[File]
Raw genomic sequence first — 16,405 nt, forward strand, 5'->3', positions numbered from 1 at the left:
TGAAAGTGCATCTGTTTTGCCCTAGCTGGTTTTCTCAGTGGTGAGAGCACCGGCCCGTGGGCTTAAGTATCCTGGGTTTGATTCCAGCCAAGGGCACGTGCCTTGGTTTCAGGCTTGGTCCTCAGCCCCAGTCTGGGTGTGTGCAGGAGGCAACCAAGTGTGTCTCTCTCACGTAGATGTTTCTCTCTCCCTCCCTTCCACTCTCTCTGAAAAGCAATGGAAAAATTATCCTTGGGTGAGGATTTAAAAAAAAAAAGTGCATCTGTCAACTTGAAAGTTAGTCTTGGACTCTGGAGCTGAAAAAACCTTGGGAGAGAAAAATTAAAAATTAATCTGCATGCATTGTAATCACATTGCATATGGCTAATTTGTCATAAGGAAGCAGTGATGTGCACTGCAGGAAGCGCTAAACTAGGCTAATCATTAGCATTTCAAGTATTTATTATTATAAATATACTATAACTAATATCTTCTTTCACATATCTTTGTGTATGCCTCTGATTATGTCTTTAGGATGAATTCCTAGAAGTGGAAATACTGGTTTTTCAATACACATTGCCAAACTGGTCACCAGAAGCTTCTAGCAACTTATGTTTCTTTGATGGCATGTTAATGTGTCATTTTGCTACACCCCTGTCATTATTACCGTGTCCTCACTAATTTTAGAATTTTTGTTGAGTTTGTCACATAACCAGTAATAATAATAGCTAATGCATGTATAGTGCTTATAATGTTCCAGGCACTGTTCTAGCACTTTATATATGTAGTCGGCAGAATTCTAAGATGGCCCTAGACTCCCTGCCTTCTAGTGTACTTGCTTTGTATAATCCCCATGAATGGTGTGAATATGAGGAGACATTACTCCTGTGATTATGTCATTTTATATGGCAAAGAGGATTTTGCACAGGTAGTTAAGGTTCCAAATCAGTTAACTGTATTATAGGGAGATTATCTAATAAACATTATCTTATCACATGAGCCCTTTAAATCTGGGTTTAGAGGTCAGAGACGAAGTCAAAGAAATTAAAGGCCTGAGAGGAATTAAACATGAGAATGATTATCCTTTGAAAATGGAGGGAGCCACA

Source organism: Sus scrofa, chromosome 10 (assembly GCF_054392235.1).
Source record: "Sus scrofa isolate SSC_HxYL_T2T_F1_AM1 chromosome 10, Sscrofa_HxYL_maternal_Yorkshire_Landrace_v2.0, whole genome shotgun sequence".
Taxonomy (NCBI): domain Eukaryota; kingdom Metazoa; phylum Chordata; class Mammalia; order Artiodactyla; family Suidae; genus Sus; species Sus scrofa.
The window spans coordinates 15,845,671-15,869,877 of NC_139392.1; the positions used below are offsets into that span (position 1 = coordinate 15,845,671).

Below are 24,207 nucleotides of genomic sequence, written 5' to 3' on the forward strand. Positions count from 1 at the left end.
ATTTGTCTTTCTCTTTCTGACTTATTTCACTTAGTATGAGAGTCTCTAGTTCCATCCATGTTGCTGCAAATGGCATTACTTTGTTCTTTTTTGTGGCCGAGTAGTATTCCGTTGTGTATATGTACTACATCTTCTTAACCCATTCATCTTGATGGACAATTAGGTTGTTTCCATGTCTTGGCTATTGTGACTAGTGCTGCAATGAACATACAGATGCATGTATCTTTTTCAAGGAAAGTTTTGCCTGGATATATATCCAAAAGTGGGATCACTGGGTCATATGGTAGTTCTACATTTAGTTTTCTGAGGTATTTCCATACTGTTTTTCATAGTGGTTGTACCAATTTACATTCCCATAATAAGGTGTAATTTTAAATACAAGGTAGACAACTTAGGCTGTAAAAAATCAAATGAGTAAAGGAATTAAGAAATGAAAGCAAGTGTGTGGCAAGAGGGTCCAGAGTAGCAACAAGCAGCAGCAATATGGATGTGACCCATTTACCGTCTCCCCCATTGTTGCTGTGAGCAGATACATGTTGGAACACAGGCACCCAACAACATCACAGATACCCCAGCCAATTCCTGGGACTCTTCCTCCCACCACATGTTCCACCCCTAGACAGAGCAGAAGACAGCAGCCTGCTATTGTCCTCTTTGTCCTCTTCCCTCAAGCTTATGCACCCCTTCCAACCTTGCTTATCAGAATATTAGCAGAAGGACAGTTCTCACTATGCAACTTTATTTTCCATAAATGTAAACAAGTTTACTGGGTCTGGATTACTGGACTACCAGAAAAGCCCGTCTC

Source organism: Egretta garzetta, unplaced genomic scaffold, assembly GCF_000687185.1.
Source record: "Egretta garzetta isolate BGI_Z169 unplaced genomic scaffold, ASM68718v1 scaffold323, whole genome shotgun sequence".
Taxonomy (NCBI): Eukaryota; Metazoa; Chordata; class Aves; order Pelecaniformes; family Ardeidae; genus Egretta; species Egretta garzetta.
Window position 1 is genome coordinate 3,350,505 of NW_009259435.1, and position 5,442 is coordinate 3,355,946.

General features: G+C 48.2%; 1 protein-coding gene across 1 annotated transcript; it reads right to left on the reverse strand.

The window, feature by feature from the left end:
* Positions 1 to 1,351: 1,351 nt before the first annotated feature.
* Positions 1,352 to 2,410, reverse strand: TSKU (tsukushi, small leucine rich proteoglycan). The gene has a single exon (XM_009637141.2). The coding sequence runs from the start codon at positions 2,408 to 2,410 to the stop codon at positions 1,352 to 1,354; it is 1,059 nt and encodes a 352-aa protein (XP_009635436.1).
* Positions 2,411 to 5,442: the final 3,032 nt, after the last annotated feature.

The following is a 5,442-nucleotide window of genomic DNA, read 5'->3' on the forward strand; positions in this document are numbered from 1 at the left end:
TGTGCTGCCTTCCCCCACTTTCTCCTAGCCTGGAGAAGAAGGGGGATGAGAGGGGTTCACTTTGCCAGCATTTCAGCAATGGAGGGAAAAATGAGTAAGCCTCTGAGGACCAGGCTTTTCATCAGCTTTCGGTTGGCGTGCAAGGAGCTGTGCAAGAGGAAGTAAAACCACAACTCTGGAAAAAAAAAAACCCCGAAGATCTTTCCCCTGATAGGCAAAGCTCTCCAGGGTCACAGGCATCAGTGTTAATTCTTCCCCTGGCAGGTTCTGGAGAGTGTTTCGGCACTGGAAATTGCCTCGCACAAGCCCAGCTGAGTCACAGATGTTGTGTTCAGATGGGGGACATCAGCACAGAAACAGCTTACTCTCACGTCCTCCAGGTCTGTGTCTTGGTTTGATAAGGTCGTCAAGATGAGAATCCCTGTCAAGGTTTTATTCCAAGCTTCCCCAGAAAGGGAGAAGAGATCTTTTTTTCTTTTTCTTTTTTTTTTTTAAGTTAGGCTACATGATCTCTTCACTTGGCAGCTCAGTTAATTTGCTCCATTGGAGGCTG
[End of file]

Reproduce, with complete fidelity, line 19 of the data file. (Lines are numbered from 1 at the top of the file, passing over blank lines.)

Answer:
TGTGCTGCCTTCCCCCACTTTCTCCTAGCCTGGAGAAGAAGGGGGATGAGAGGGGTTCACTTTGCCAGCATTTCAGCAATGGAGGGAAAAATGAGTAAGCCTCTGAGGACCAGGCTTTTCATCAGCTTTCGGTTGGCGTGCAAGGAGCTGTGCAAGAGGAAGTAAAACCACAACTCTGGAAAAAAAAAAACCCCGAAGATCTTTCCCCTGATAGGCAAAGCTCTCCAGGGTCACAGGCATCAGTGTTAATTCTTCCCCTGGCAGGTTCTGGAGAGTGTTTCGGCACTGGAAATTGCCTCGCACAAGCCCAGCTGAGTCACAGATGTTGTGTTCAGATGGGGGACATCAGCACAGAAACAGCTTACTCTCACGTCCTCCAGGTCTGTGTCTTGGTTTGATAAGGTCGTCAAGATGAGAATCCCTGTCAAGGTTTTATTCCAAGCTTCCCCAGAAAGGGAGAAGAGATCTTTTTTTCTTTTTCTTTTTTTTTTTTAAGTTAGGCTACATGATCTCTTCACTTGGCAGCTCAGTTAATTTGCTCCATTGGAGGCTG